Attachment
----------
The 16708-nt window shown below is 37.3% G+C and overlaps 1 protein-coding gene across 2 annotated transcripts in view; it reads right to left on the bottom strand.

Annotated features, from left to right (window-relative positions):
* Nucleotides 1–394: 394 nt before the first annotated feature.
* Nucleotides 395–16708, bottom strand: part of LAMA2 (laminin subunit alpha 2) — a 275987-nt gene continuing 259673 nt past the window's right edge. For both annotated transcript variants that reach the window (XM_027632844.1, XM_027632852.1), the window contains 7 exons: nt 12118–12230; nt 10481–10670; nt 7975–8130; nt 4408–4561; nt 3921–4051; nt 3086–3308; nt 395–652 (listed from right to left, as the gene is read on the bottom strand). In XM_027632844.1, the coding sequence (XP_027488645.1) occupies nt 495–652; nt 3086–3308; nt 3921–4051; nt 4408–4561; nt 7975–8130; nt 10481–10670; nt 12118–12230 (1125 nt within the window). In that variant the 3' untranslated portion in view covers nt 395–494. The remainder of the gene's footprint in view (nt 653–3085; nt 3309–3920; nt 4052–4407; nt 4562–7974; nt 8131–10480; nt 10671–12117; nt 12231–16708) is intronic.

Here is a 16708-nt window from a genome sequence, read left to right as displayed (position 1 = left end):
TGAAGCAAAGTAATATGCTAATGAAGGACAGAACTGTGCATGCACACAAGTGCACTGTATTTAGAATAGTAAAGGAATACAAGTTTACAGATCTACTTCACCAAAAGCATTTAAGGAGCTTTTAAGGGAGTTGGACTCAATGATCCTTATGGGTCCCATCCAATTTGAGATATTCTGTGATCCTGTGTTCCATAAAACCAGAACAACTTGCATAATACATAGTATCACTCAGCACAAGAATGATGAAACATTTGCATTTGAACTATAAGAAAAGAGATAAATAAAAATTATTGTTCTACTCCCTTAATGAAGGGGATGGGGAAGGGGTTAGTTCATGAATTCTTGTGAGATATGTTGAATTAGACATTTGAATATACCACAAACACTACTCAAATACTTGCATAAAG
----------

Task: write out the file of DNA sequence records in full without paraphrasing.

The 16708-nt window shown below is 37.3% G+C and overlaps 1 protein-coding gene across 2 annotated transcripts in view; it reads right to left on the bottom strand.

Annotated features, from left to right (window-relative positions):
* Nucleotides 1–394: 394 nt before the first annotated feature.
* Nucleotides 395–16708, bottom strand: part of LAMA2 (laminin subunit alpha 2) — a 275987-nt gene continuing 259673 nt past the window's right edge. For both annotated transcript variants that reach the window (XM_027632844.1, XM_027632852.1), the window contains 7 exons: nt 12118–12230; nt 10481–10670; nt 7975–8130; nt 4408–4561; nt 3921–4051; nt 3086–3308; nt 395–652 (listed from right to left, as the gene is read on the bottom strand). In XM_027632844.1, the coding sequence (XP_027488645.1) occupies nt 495–652; nt 3086–3308; nt 3921–4051; nt 4408–4561; nt 7975–8130; nt 10481–10670; nt 12118–12230 (1125 nt within the window). In that variant the 3' untranslated portion in view covers nt 395–494. The remainder of the gene's footprint in view (nt 653–3085; nt 3309–3920; nt 4052–4407; nt 4562–7974; nt 8131–10480; nt 10671–12117; nt 12231–16708) is intronic.

Here is a 16708-nt window from a genome sequence, read left to right as displayed (position 1 = left end):
TGAAGCAAAGTAATATGCTAATGAAGGACAGAACTGTGCATGCACACAAGTGCACTGTATTTAGAATAGTAAAGGAATACAAGTTTACAGATCTACTTCACCAAAAGCATTTAAGGAGCTTTTAAGGGAGTTGGACTCAATGATCCTTATGGGTCCCATCCAATTTGAGATATTCTGTGATCCTGTGTTCCATAAAACCAGAACAACTTGCATAATACATAGTATCACTCAGCACAAGAATGATGAAACATTTGCATTTGAACTATAAGAAAAGAGATAAATAAAAATTATTGTTCTACTCCCTTAATGAAGGGGATGGGGAAGGGGTTAGTTCATGAATTCTTGTGAGATATGTTGAATTAGACATTTGAATATACCACAAACACTACTCAAATACTTGCATAAAG